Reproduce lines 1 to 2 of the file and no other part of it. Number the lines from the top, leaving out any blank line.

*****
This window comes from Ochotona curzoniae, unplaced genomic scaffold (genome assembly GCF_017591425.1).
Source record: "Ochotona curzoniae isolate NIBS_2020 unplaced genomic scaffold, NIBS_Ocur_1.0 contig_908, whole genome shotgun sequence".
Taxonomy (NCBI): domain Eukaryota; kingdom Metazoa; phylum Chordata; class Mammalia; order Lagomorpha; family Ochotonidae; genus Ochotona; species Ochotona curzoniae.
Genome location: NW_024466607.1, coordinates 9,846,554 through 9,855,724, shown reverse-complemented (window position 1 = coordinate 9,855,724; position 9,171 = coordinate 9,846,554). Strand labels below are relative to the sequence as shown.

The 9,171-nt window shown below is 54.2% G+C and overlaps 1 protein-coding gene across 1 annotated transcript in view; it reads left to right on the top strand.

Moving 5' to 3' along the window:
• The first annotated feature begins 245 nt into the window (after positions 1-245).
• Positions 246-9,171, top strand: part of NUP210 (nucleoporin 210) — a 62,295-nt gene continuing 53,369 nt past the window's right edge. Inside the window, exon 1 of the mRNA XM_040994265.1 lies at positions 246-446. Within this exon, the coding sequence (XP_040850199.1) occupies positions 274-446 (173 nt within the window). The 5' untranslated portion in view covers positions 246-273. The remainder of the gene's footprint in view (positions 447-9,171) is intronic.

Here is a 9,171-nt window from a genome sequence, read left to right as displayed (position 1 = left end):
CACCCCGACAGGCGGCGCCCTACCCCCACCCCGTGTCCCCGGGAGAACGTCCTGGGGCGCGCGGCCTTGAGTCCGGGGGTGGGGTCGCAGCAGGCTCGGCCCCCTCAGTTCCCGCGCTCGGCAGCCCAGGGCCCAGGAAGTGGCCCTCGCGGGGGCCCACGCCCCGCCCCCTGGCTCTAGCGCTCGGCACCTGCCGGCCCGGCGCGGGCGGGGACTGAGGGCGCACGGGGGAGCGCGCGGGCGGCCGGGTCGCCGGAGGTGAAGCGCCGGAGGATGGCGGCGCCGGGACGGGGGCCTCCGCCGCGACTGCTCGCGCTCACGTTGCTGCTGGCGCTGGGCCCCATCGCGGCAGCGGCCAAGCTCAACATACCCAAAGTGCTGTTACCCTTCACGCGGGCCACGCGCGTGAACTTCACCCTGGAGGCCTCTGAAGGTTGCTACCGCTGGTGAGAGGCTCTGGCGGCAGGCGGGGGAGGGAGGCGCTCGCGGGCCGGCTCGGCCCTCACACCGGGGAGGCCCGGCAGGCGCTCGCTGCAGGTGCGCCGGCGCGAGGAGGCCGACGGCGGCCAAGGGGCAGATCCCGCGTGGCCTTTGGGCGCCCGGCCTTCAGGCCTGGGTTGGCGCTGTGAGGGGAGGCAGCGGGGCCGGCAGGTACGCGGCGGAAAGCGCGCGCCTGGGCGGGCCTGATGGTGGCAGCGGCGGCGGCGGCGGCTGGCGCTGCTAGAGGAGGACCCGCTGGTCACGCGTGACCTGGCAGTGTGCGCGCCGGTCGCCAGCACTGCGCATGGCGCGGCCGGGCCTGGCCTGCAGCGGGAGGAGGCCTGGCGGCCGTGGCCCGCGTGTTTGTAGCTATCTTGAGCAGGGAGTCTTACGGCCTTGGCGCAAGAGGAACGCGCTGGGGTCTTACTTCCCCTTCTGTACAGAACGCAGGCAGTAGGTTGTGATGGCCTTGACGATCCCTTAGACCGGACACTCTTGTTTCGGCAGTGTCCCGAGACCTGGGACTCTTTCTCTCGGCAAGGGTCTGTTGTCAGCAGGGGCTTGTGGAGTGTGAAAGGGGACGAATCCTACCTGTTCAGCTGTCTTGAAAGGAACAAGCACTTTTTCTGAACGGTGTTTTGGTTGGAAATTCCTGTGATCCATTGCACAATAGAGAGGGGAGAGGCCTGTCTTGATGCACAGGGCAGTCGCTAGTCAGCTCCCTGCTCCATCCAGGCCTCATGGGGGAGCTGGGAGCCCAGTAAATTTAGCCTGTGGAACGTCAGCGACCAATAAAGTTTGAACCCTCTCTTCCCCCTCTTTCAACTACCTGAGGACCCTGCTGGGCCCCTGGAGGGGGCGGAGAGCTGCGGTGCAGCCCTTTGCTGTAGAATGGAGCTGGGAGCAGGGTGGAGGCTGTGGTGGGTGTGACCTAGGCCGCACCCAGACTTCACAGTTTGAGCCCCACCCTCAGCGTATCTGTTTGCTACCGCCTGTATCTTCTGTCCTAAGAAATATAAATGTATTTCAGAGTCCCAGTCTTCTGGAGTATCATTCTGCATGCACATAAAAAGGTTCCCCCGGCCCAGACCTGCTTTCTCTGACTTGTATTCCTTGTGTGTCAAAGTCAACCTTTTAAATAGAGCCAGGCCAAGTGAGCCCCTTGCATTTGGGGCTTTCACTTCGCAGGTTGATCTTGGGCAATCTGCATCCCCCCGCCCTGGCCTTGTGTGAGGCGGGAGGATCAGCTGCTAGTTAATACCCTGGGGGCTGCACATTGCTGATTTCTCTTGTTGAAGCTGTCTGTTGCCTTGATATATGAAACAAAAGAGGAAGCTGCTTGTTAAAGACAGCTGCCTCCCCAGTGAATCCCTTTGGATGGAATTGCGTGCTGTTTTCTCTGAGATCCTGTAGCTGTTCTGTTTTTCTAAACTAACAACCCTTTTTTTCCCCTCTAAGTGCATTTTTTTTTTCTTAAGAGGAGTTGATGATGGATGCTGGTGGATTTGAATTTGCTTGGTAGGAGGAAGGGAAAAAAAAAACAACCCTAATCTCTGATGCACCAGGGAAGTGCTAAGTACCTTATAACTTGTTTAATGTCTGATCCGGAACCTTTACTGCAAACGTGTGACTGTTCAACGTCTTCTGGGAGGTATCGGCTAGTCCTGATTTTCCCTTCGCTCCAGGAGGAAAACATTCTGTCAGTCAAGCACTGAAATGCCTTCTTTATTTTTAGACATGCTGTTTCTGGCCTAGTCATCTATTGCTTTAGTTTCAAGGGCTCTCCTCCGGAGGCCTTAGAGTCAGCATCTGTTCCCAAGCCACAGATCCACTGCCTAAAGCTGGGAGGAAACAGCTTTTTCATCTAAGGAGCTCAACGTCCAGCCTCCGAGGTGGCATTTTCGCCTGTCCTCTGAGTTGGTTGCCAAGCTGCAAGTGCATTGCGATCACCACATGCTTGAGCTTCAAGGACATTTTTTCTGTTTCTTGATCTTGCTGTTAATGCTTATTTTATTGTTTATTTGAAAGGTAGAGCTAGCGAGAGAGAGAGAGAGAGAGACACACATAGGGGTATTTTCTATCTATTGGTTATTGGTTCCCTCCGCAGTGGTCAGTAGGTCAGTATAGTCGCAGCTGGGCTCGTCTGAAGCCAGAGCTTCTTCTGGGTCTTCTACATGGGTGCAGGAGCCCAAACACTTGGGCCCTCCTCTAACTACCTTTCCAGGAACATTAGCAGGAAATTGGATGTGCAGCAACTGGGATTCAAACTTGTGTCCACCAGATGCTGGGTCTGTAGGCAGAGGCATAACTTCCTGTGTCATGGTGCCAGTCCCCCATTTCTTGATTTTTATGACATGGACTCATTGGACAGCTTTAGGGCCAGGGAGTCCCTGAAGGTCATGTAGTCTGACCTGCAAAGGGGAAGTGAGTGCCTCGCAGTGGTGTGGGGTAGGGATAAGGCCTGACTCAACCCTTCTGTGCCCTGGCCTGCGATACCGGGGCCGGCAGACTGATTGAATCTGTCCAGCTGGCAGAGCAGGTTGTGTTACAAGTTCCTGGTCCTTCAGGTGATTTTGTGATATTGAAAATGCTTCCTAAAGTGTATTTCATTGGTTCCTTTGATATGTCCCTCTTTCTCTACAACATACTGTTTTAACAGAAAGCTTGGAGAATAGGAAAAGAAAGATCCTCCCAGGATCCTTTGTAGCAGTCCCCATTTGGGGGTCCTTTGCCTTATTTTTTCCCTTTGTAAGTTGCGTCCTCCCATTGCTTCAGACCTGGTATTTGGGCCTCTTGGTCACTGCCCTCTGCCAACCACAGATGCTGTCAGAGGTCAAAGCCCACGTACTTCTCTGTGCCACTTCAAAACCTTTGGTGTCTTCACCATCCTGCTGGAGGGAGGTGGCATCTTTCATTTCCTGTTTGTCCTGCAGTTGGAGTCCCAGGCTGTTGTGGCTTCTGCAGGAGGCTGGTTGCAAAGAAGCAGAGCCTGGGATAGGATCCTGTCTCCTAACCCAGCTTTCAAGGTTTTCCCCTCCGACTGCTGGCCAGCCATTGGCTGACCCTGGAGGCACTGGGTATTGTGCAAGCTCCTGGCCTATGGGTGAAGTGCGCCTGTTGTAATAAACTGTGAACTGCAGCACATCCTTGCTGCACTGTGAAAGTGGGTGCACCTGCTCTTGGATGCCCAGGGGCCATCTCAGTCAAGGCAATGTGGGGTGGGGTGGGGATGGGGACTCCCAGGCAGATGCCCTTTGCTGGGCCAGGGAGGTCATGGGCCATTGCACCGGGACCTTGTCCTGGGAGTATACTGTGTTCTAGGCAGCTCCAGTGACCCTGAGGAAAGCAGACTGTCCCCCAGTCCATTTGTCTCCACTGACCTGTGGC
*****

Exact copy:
This window comes from Ochotona curzoniae, unplaced genomic scaffold (genome assembly GCF_017591425.1).
Source record: "Ochotona curzoniae isolate NIBS_2020 unplaced genomic scaffold, NIBS_Ocur_1.0 contig_908, whole genome shotgun sequence".